Monetary aspects of retirement are usually first and foremost in people’s minds. They diligently save money for their golden years. This is a fear based approach though. People worry about not having money to live after they stop working so they singularly focus on that.
I was the perfect example of that kind of singular focus. The minute I was convinced I had enough financial resources to sustain my life, I retired. The honeymoon phase of retirement is nice. Not having to wake up early every day; not sitting through endless and meaningless meetings; not having to deal with people who don’t hesitate to hurt you in order to advance their careers. Retirement was bliss, for a minute!
Some of us are intrinsically driven. Work provides more than money for us to live, it provides meaning and satisfaction. Turns out, I am one of those people. I missed the structure of waking up at a set time to start my day; I missed the camaraderie of (some) of my colleagues; I even missed some of the meetings where useful projects were discussed and accomplished.
Accomplishment is one of the dimensions of well being according to positive psychology. After retirement, a significant contributor to this dimension is no longer available. It is natural to become bored or feel useless. Statistics show that depression, alcoholism, and divorce rates go up for retirees. We need to find new ways to satisfy this part of our lives. These can include volunteering, taking on a part time job, starting a business, going back to school, etc.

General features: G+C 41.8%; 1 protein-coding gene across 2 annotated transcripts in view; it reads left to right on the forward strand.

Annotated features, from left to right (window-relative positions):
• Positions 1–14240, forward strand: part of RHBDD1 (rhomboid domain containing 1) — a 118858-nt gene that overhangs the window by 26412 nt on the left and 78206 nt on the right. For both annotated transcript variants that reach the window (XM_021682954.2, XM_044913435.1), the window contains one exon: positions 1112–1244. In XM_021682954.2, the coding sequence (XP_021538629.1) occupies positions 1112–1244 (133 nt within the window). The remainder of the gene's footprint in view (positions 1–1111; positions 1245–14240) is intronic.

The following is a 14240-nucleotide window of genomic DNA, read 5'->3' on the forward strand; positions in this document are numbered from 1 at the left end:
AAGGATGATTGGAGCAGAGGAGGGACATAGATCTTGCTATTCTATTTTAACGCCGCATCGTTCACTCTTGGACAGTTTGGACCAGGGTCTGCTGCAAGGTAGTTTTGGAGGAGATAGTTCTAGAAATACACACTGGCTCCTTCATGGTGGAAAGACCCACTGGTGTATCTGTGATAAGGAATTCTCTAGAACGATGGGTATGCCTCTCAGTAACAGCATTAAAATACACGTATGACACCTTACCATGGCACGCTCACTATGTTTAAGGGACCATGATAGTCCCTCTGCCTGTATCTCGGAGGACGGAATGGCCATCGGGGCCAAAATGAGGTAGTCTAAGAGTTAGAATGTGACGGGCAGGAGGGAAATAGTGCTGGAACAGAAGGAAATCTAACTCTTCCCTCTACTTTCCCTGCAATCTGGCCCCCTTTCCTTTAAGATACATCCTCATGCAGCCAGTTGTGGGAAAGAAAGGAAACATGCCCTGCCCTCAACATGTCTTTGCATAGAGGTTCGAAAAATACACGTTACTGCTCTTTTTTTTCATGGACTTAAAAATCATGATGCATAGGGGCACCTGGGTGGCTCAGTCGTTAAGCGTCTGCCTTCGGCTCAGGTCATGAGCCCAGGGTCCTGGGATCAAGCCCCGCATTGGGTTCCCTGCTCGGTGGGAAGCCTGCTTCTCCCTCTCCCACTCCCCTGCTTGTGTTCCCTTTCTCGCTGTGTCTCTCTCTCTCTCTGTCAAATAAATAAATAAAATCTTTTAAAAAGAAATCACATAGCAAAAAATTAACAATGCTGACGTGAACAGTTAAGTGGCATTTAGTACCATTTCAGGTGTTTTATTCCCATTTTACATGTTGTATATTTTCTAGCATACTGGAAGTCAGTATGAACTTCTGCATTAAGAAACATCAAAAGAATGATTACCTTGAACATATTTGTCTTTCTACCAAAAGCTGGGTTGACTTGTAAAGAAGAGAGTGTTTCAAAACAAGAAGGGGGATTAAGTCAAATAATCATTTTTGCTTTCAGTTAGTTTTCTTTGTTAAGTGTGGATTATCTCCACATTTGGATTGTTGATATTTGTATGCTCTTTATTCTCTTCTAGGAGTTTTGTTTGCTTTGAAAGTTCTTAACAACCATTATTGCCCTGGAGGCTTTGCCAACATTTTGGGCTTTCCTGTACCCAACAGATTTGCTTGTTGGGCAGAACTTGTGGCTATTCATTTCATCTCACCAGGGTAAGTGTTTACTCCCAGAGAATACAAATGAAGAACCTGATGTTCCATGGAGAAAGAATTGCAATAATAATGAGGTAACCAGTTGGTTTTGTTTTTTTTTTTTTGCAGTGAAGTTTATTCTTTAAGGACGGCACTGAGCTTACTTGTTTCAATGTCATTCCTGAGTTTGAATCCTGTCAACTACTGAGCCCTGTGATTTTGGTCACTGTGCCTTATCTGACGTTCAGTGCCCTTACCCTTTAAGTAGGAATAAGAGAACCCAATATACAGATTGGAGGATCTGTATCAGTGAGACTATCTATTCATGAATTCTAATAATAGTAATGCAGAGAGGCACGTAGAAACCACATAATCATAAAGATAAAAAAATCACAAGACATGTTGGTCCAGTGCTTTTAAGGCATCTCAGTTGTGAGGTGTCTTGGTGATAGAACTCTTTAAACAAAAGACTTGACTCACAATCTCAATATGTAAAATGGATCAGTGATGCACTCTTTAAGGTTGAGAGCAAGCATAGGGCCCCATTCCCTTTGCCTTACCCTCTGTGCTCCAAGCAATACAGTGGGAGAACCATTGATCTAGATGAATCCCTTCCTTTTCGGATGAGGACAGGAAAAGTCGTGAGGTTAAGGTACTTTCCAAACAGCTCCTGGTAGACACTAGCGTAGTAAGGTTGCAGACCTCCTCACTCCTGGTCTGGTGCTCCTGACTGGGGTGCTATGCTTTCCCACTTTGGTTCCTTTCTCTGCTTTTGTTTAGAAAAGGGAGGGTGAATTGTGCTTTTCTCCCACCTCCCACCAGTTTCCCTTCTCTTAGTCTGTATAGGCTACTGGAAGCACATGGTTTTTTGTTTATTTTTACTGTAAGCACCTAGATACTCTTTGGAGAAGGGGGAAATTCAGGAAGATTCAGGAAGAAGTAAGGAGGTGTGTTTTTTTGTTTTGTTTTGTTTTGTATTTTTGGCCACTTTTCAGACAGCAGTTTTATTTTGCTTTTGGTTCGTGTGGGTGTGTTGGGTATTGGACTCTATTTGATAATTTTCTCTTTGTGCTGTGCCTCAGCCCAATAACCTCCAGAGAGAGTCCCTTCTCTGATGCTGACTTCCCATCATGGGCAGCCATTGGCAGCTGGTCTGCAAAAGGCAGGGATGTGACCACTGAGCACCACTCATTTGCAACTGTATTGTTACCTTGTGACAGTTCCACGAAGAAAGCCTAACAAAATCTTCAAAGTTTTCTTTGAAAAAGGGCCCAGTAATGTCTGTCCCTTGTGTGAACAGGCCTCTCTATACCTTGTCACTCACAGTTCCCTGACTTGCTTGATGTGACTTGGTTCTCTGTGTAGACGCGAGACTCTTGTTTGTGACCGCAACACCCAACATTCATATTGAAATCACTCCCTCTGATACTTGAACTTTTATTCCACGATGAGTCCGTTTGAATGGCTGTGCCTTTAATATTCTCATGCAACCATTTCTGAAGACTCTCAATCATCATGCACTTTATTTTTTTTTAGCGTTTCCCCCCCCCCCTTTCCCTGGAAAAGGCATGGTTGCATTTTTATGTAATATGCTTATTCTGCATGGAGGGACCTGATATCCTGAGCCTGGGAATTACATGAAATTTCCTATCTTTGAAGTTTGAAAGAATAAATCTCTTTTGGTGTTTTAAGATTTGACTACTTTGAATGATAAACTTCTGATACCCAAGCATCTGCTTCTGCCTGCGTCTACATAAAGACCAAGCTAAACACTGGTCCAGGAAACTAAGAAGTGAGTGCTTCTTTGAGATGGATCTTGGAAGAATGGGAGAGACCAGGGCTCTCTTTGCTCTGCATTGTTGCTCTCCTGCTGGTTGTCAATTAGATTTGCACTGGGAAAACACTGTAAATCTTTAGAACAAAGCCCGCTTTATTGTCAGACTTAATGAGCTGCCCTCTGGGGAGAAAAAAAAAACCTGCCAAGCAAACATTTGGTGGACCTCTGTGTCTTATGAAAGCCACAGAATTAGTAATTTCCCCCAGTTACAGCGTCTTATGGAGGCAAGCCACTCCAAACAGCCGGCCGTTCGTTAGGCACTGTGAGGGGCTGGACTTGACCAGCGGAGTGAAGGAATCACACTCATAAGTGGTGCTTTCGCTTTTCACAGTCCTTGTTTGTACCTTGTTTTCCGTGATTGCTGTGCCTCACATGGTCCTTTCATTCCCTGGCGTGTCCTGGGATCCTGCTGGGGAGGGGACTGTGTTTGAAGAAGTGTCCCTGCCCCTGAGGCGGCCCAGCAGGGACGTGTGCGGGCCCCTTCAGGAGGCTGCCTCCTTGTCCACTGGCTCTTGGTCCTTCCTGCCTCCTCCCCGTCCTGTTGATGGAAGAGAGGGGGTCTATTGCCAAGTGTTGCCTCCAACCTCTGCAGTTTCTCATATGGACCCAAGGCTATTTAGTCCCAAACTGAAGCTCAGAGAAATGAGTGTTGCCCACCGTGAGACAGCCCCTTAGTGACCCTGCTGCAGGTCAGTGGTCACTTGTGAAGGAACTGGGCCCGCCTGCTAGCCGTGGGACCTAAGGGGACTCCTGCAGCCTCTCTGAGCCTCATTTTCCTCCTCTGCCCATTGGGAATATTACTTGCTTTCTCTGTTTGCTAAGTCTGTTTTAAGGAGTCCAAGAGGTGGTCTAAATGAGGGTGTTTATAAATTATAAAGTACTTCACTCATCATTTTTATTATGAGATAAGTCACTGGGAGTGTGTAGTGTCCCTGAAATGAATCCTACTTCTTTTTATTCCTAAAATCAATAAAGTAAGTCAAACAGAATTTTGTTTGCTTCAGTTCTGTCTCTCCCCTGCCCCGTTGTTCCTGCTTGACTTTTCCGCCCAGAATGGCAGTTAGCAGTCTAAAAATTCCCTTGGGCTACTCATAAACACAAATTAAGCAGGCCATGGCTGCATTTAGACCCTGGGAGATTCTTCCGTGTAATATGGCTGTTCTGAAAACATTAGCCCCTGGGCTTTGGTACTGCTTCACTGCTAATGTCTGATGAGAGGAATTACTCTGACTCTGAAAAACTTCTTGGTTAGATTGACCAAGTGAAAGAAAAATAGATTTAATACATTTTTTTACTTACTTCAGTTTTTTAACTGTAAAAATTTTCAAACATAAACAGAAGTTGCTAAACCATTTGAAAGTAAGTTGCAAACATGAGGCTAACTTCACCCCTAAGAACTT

A friend of mine chose volunteering and part time work. Every time we talk, I see that the spark, that she had lost after retirement, has returned to her eyes. I am so happy for her. I chose volunteering, and school, and new business. Unfortunately, the pandemic ended my volunteer opportunity, but I am grateful for the two businesses that I started. Not only do they provide additional income but also an opportunity to learn new things and a sense of accomplishment.
So, as you ponder your retirement, please take a moment to reflect and consider how you are going to address this important dimension of well being. Will you learn a new trade like wood carving or cake decorating? (Working with your hands is an important way to slow cognitive decline.) Will you start mentoring your younger former colleagues? Will you at long last start that coffee roasting business that you had been thinking about for years, like one of my former clients did? Whatever it is, even just reflecting and planning for these things will help.
Wishing you a fulfilling retirement!
I decided to retire at 55. I didn’t have a plan A or a B for what I would do once I got to Chicago. This much I knew though, I was going to move to Chicago eventually. I had purchased a condo there the year before, just a couple of weeks before my granddaughter was born. I purchased the condo thinking it would be a crash pad for when I drove up to see my daughter and her family. Living in it permanently was a long term plan. I didn’t expect my working conditions to turn to hell so quickly, but they did and I decided to take early retirement. My long term plan became a very short term reality.